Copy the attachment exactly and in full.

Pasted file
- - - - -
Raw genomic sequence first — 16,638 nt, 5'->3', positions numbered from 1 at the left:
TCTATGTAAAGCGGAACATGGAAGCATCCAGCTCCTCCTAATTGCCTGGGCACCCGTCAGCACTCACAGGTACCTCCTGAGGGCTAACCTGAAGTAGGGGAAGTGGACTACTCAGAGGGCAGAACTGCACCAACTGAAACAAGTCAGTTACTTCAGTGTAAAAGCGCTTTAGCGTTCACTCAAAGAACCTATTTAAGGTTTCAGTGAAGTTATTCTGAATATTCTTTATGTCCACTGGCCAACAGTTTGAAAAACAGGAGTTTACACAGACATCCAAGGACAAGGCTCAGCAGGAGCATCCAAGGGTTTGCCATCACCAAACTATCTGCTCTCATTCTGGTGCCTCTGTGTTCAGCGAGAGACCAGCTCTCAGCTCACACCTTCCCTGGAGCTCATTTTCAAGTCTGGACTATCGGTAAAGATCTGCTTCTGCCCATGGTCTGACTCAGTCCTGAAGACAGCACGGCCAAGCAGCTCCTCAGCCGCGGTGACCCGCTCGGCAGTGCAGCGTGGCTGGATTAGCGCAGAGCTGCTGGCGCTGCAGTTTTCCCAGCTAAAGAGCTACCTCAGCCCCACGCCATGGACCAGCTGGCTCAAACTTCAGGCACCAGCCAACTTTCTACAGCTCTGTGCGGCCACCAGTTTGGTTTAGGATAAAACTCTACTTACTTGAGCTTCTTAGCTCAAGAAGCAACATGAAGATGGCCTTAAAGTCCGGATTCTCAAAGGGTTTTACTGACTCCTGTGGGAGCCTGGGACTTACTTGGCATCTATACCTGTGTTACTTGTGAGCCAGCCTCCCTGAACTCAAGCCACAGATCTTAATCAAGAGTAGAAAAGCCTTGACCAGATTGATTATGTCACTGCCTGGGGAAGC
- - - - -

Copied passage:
Raw genomic sequence first — 16,638 nt, 5'->3', positions numbered from 1 at the left:
TCTATGTAAAGCGGAACATGGAAGCATCCAGCTCCTCCTAATTGCCTGGGCACCCGTCAGCACTCACAGGTACCTCCTGAGGGCTAACCTGAAGTAGGGGAAGTGGACTACTCAGAGGGCAGAACTGCACCAACTGAAACAAGTCAGTTACTTCAGTGTAAAAGCGCTTTAGCGTTCACTCAAAGAACCTATTTAAGGTTTCAGTGAAGTTATTCTGAATATTCTTTATGTCCACTGGCCAACAGTTTGAAAAACAGGAGTTTACACAGACATCCAAGGACAAGGCTCAGCAGGAGCATCCAAGGGTTTGCCATCACCAAACTATCTGCTCTCATTCTGGTGCCTCTGTGTTCAGCGAGAGACCAGCTCTCAGCTCACACCTTCCCTGGAGCTCATTTTCAAGTCTGGACTATCGGTAAAGATCTGCTTCTGCCCATGGTCTGACTCAGTCCTGAAGACAGCACGGCCAAGCAGCTCCTCAGCCGCGGTGACCCGCTCGGCAGTGCAGCGTGGCTGGATTAGCGCAGAGCTGCTGGCGCTGCAGTTTTCCCAGCTAAAGAGCTACCTCAGCCCCACGCCATGGACCAGCTGGCTCAAACTTCAGGCACCAGCCAACTTTCTACAGCTCTGTGCGGCCACCAGTTTGGTTTAGGATAAAACTCTACTTACTTGAGCTTCTTAGCTCAAGAAGCAACATGAAGATGGCCTTAAAGTCCGGATTCTCAAAGGGTTTTACTGACTCCTGTGGGAGCCTGGGACTTACTTGGCATCTATACCTGTGTTACTTGTGAGCCAGCCTCCCTGAACTCAAGCCACAGATCTTAATCAAGAGTAGAAAAGCCTTGACCAGATTGATTATGTCACTGCCTGGGGAAGC